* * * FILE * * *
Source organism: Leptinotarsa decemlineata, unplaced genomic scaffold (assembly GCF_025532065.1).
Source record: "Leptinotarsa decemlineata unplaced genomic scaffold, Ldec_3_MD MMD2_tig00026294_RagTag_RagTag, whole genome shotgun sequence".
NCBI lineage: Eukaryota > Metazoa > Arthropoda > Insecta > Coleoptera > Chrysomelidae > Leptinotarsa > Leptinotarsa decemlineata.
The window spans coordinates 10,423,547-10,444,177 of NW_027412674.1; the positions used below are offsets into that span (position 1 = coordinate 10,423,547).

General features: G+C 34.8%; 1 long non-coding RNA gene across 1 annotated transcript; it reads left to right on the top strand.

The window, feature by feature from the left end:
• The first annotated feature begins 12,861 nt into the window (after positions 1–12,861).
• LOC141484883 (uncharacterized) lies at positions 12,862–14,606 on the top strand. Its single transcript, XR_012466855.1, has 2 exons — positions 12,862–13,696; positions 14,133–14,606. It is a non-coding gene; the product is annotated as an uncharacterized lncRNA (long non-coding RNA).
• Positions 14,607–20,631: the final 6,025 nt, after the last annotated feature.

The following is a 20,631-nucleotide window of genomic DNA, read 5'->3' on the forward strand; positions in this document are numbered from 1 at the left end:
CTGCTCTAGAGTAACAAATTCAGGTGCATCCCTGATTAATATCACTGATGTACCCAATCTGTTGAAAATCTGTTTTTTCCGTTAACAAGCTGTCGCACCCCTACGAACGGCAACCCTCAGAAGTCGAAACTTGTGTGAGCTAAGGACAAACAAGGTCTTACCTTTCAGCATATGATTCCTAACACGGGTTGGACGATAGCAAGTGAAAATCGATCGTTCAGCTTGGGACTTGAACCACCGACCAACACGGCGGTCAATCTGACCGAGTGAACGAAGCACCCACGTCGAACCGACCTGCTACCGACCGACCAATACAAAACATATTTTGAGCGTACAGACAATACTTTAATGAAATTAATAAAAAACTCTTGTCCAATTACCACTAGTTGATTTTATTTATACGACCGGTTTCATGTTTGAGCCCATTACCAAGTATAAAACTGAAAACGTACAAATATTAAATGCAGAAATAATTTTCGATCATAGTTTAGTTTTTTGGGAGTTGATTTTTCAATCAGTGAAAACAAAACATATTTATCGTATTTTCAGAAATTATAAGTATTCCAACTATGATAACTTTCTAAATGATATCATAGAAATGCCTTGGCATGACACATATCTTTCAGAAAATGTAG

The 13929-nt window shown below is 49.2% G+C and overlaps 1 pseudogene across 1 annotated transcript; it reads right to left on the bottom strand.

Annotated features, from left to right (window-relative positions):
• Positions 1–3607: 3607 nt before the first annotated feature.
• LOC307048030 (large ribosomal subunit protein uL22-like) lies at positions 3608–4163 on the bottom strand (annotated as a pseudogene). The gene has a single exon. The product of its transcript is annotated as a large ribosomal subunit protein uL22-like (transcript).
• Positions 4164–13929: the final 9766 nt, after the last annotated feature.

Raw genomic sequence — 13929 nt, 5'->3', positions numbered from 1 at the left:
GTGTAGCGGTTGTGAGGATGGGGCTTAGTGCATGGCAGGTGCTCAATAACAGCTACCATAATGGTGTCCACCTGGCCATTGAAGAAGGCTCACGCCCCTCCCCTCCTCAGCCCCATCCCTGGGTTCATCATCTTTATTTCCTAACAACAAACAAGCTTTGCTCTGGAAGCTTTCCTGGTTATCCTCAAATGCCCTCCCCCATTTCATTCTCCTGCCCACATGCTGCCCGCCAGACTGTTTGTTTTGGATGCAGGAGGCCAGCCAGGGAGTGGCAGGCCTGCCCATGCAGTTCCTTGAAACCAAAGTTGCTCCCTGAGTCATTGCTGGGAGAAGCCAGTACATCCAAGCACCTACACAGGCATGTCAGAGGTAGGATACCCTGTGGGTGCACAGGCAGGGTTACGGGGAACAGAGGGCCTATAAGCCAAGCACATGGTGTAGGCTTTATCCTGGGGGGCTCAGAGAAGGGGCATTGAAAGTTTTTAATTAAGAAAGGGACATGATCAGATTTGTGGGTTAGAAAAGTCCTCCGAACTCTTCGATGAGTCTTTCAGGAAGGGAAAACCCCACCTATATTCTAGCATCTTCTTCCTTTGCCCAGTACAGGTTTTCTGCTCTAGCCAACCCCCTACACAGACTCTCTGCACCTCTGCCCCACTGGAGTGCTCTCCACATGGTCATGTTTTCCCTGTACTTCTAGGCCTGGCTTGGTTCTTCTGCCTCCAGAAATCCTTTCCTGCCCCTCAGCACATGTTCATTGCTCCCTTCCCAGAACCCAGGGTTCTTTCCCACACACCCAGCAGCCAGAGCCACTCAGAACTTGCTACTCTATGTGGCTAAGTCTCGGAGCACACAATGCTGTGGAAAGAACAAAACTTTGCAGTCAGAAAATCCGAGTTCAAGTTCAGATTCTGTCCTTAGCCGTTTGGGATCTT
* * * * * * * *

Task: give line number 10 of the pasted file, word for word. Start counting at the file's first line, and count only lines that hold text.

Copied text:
The following is a 20,631-nucleotide window of genomic DNA, read 5'->3' on the forward strand; positions in this document are numbered from 1 at the left end: